This letter is sent to you because while, as of June 3, we have yet to find out which of you will be the second senator from Minnesota, we are pretty sure that one of you will be. Right now, that job is all about the economy. Anyone who feels differently should go back to debating whether the Rose Bowl is preferable to the Orange Bowl (which the U.S. Senate did in May).
There is no one in business who does not have well-thought-out ideas on how to reform the American economy. Because I know that both of you are applying yourselves 12 hours a day to economic reform and have not been distracted by the start of a new Senate session and the attendant circus, let me offer a few observations.
The president and other members of his administration have argued that long-term recovery for the country requires major reforms in education, transportation, health care delivery, and energy. That’s only partly true. For example, look at the energy reform measure that is currently being discussed: a cap-and-trade carbon policy. In the intermediate term, this may provide good environmental benefits, but it certainly is not a benefit economically and may in fact represent more of a taxing scheme than an environmental policy. Alternative energy generation is imperative to avoid continued and growing reliance on unfriendly countries, but you should realize that in the short run at least, this represents a tax on the economy.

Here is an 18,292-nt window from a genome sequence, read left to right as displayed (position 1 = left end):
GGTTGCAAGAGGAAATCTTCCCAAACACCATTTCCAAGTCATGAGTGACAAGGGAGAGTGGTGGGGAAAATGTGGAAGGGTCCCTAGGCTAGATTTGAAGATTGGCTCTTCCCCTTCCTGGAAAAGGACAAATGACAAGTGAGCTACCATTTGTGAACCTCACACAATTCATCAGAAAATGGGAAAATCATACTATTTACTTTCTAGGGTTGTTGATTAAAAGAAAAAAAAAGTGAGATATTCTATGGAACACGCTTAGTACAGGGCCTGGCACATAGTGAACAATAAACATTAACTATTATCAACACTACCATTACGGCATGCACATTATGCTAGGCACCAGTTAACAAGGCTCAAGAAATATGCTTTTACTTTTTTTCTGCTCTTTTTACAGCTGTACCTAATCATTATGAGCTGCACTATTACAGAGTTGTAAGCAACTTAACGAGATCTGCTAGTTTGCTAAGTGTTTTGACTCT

Similarly, transportation programs (which usually means large mass-transit projects) can be seen as job creating and thus stimulative to the overall economy. While this is true, I would hope that you would favor extensive analysis of the cost of large mass-transit projects, and in particular, whether more long-term jobs can be secured by other expenditures.
Health care reform has become the promise and precipice of many political administrations. I would urge you to resist the constant temptation to buy off large numbers of voters by promising them more and cheaper hospital stays, nursing homes, and prescription drugs. HMOs, imported and competitively bid prescription drugs, and all the other hula-hoop suggestions of the day won’t have any major long-term effects on either the cost or quality of health care. The cost of health care is driven by age and medical utilization rates. But health can be affected by education.
And so, if you’re really serious about the long-term health of the population and the American economy, concentrate your efforts and legislative proposals on improving education.